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The Runaway ~ NEW ~

About the Book | Synopsis | Questions & Activities

Leroy “Doodlebug” Barnstable likes to call himself the quickest draw in the west–with a crayon. It’s 1923 and Doodle is on the run from a couple of abusive cousins. He stumbles into a travelling Chautauqua show where it’s easy to get lost in a crowd–but also easy to lose your heart. This funny and endearing novel by Governor General’s Award-winning novelist Glen Huser will make an absorbing read for young teens, boys and girls alike.

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Grace Lake

About the Book | Synopsis | Questions & Activities

A book of remarkable sensitivity…The central figure, John Hislop, is an aging music teacher who returns to summer camp as a counselor. There he reflects on a past of suppressed desire, barely acknowledged homosexuality, and guilt. He focuses on a handful of important times and people in his life, only slowly beginning to come to terms with their meaning and importance for him. Huser does an excellent job with the tricky business of managing Hislop’s present life, the jumbled fragments of his past, and troubled dreams that mix up parts of both. This is how stream of consciousness should be – but seldom is – managed.

…Huser is also a splendid prose stylist. He pays attention, as few writers do, to the rhythms of his words. I’m afraid if I call the book poetic, I’ll put off some of the potential readers. What I mean is this: Huser has an ear for the real rhythms of speech, and for the natural, but different, rhythms of written prose. Moreover, the density of the imagery, the repetition (of image and event and character) and relative brevity (compared to the depth and breadth of content) all suggest a long poem as much as a novel.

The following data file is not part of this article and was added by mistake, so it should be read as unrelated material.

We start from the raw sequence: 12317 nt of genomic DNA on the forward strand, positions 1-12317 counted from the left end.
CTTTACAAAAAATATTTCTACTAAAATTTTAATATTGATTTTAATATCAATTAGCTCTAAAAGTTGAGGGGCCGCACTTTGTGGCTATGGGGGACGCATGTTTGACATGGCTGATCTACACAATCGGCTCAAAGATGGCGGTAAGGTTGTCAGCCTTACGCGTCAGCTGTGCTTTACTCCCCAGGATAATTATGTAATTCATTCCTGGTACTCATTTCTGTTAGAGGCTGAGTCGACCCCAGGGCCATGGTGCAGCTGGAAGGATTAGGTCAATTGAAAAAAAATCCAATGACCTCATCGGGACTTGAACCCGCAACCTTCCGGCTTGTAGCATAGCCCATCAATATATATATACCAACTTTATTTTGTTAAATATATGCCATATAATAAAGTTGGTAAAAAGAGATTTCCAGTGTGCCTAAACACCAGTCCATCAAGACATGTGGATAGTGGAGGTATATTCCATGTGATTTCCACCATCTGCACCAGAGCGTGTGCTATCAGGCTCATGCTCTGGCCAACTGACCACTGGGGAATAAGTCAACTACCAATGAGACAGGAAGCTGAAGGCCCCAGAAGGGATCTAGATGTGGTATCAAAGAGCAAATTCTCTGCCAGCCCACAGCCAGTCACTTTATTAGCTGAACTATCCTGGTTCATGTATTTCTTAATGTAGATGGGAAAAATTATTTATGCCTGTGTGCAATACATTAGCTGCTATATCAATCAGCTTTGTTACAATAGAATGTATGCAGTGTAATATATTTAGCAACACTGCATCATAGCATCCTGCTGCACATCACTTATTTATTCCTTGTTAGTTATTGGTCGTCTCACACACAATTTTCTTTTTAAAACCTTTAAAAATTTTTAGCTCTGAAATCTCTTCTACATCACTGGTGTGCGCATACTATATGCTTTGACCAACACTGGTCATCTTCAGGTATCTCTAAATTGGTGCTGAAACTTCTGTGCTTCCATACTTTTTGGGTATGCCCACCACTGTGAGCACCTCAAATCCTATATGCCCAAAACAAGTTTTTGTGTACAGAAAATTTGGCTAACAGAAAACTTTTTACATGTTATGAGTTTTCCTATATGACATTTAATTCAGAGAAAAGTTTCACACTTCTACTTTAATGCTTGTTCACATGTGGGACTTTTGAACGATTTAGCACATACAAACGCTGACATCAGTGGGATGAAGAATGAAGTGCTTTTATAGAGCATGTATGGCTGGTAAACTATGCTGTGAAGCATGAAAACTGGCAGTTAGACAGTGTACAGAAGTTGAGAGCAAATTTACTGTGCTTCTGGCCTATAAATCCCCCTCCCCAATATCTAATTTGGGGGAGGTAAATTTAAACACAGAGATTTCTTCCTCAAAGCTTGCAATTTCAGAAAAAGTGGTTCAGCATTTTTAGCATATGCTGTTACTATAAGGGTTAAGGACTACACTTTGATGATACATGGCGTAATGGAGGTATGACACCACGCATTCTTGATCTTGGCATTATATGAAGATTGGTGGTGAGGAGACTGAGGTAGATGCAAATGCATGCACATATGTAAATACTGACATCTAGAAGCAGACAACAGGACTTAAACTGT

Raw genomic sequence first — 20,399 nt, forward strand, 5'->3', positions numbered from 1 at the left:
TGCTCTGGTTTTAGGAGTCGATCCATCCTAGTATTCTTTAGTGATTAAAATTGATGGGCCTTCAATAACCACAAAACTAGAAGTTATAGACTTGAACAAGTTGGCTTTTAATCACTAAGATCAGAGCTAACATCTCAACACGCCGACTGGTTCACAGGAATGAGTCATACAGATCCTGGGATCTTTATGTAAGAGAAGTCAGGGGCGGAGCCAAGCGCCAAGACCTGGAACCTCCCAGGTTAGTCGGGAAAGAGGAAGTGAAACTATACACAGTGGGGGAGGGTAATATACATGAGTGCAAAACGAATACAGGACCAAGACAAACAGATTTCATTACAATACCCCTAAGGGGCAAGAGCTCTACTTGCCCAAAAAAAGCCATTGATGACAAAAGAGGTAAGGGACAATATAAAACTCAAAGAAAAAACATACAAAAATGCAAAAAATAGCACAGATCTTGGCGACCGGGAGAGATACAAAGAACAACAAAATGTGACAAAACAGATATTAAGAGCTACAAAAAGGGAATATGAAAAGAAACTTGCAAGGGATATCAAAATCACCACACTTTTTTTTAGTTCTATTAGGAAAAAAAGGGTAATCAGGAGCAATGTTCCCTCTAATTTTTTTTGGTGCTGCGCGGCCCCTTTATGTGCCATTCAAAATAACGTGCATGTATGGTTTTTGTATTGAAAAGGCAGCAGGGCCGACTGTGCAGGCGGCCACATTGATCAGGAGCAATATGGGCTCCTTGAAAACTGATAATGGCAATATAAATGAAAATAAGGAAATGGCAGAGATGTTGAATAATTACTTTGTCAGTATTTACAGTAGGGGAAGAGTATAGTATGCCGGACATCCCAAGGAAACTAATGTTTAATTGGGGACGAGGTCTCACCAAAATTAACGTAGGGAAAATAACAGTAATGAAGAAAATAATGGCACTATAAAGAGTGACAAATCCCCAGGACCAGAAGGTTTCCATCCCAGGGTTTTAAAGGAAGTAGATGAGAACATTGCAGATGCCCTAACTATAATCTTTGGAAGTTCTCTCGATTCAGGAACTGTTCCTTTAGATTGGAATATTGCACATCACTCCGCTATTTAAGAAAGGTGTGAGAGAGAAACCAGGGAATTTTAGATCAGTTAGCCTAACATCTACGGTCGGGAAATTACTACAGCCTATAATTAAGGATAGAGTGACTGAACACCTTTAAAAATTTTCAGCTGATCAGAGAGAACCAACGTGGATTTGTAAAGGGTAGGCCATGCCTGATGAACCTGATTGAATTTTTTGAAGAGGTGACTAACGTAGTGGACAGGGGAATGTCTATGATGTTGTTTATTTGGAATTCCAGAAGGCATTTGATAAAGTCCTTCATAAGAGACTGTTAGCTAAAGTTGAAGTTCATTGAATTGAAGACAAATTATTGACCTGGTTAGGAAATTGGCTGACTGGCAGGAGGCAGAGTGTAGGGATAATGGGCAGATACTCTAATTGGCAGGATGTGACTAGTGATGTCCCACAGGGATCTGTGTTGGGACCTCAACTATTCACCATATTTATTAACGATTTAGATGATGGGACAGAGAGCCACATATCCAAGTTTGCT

~ Gary Draper, Books in Canada

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Touch of the Clown

About the Book | Synopsis | Questions & Activities

Fascinating, thought-provoking, are just two of the words that pass through your mind as you read this wonderful novel. A 14-year-old girl and her younger sister are truly touched by an angel when the littlest one, Livvy, runs out into the street and is hit by a man on a bicycle…The girls’ relationship with Cosmo, although totally unexpected and unconventional, is the single most important event in their young lives. We eventually realize that Cosmo has been living with AIDS for many years, but he can still form new attachments and play a near-saviour role in the lives of these young girls…Not only does Barbara discover talents and strengths she didn’t know she had, but for the short time Cosmo is well enough, she has someone to turn to when her alcoholic father turns violent.

~ Karen Shewbridge, The Telegraph


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Stitches

About the Book | Synopsis | Questions & Activities